Last Sunday, the popular ROM hacking resource website Romhacking.net rejected one fan’s Pokémon Crystal hack. While rejected hacks aren’t unusual, what was unusual was the reasoning.
This fan hacked the game so that the Pokémon move “attract” worked on all genders, and it was rejected for being a “political statement” that would attract “SJWs” (social justice warriors). Since then, Romhacking.net has indefinitely suspended the staffer, but there’s still some question as to how this all happened.
Dr. Dos, a programmer and web developer, wasn’t surprised that it took a while for his Pokémon Crystal hack, which was his first ROM hack ever, to be reviewed by the staff at Romhacking. “The hack got uploaded in late March and the site lets registered users view the queue of submissions with upload dates being visible,” he said.
“I got to watch as everything before my hack got processed, and then everything after. It was certainly easy to assume it was deliberately being avoided, but I gave them the benefit of the doubt and figured it might require somebody higher up to approve or something since it was a fresh account’s first upload.”
What did surprise him was the response he got once his hack was officially rejected. It read, “Sorry but this hack would ‘attract’ undesirable attention to SJWs as some sort of political statement which the site also does not allow.” The term “SJWs” is often used in a derogatory way to refer to people who talk about progressive issues; in this case, simply making a Pokémon move gender-agnostic seemed to apply.
Dr. Dos was taken aback, and told Kotaku, “Gaming communities routinely get called out for fostering negative communities that push a lot of people away and cater to loud arseholes, but I didn’t expect an official reason for rejection to use the term ‘SJW’.”
Romhacking.net, one of the biggest websites for sharing and download modifications of ROMs (files of old video games), hosts over four thousand hacks and has been in operation for over ten years. Within the community of people who like to hack old video games, it’s a big deal.
Dr. Dos posted about this on social media on Sunday. In response, Romhacking.net said on Monday that the staff member who rejected the hack had been “indefinitely suspended.”
“He doesn’t hang out in the sections of the Internet where it is used, either sarcastically or for its intended purpose of being a hateful term. We deeply regret how this went down. We promise this mistake won’t happen again any time soon.”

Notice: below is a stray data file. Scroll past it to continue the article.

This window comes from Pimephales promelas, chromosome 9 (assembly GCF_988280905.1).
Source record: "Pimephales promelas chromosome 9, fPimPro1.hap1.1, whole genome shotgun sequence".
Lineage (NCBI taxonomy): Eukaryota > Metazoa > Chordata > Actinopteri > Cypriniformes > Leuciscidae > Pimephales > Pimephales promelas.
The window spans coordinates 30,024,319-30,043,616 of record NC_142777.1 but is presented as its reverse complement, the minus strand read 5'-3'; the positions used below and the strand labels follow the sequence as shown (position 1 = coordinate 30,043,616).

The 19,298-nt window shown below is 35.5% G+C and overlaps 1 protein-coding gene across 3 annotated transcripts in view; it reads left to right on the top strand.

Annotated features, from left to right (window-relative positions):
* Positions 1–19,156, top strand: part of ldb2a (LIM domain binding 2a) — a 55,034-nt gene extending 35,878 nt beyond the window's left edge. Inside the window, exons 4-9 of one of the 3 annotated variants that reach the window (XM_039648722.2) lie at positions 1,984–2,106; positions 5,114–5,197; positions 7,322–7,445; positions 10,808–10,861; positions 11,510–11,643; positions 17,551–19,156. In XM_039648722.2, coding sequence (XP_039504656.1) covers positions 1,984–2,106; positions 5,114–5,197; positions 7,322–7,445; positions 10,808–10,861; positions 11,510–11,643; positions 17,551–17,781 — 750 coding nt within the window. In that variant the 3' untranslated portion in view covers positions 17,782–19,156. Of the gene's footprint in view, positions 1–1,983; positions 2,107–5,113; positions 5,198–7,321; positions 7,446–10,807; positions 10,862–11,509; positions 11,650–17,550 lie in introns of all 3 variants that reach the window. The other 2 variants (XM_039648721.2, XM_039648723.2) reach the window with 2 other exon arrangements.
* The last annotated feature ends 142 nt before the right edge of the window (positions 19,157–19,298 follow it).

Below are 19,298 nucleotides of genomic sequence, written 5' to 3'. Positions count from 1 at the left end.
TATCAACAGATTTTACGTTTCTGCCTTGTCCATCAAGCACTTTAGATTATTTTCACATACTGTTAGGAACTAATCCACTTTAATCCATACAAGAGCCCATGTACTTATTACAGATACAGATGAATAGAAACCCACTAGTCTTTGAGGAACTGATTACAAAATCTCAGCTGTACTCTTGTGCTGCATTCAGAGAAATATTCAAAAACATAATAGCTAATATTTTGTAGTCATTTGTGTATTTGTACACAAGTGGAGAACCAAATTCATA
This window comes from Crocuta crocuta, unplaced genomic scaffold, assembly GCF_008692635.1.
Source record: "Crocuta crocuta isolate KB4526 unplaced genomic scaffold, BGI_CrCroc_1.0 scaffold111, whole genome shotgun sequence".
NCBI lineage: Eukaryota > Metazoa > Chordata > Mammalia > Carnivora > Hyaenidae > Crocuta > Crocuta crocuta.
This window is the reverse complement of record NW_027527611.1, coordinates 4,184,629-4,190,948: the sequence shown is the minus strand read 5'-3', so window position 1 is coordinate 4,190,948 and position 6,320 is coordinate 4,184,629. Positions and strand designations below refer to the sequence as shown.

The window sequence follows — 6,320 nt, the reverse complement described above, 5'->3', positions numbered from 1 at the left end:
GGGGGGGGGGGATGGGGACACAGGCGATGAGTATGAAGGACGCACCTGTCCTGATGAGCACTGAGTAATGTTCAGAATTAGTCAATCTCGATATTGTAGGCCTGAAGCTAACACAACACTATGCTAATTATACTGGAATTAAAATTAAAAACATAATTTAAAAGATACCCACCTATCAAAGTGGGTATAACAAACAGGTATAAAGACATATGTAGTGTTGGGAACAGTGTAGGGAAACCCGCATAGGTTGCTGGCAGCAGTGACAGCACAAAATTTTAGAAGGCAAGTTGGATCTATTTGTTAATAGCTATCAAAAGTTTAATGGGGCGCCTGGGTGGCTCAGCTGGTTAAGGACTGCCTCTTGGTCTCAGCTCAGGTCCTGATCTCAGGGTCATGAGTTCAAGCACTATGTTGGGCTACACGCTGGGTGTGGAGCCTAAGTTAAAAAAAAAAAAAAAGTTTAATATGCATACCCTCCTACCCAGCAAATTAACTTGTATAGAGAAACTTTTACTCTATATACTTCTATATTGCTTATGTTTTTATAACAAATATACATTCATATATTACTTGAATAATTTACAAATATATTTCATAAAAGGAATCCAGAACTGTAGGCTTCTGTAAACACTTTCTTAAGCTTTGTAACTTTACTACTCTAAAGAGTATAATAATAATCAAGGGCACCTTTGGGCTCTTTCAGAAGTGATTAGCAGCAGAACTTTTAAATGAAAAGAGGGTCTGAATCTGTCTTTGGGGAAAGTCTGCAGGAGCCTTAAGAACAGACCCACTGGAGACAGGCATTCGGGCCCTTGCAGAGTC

Nightcrawler, the founder of Romhacking told Kotaku via email that the organisation as a whole did not stand behind the decision to reject the hack, that they stand with the LGBTQ+ community, and they want to make things right.
“As a group, we are terribly embarrassed and apologetic for the actions and words from one of our submission reviewers,” Nighcrawler wrote. “Our volunteer part-time staff members around the globe are often unable to make timely coordinated group decisions. Individual latitude is often taken as a result to keep the ball rolling with hundreds of submissions per month. Contacting us on the website (Help->Contact Staff) is important to both alerting us of problems like this and in resolving them. We do not have website submission support over social media outlets. We acknowledge the mistakes made here and will strive to do better.”
They also said that they’re taking this as an opportunity to put out a call for submissions for LGBTQ+ romhacks.
“We’ve carried such hacks since our first year in 2006 with Celes + Terra!” they wrote. That hack changed Final Fantasy VI to include a lesbian romance between Terra and Celes. “Let’s make this a call to gather up all the other completed LGBTQ+/SAGA themed hacks we can and proudly display them on ROMhacking.net!”
Dr. Dos’s Pokémon Crystal hack has also been resubmitted, and this time approved. He still has some concerns, though.
“Once I found out the person that rejected me had been ‘talked to’ my fears were: how many other hacks did they reject for being ‘too political?’” Dr. Dos wrote. “I’ve got enough of a voice on Twitter for these things to spread a little, but does everyone?”
Concerned fans on Twitter were also sceptical of the site’s public explanation for why this now ex-staffer used the term “SJW.”
“So he didn’t know what the term meant, but still used it as a reason for removing it?” one concerned person wrote on Twitter. “If this is true then who the hell was he referring to when he said that?”
Kotaku reached out to the ex-staffer who rejected Dr. Dos’ hack, but did not receive a response in time for publication.
It’s good to know that RHDN stands behind Dr. Dos and anyone who wants to make a ROM hack with LQBTQ+ terms. What’s frustrating is that it took such a public fuck up to get this staffer removed from the process, and that there isn’t a clear standardised method for accepting hacks at such a longrunning site.
“I could’ve just not posted the email and this person would still be deciding what gets approved/rejected,” Dr. Dos said. “There’s no real way for anybody outside of RHDN to know, so I do hope they have (or start to implement) some systems to better deal with a bad actor in the future.”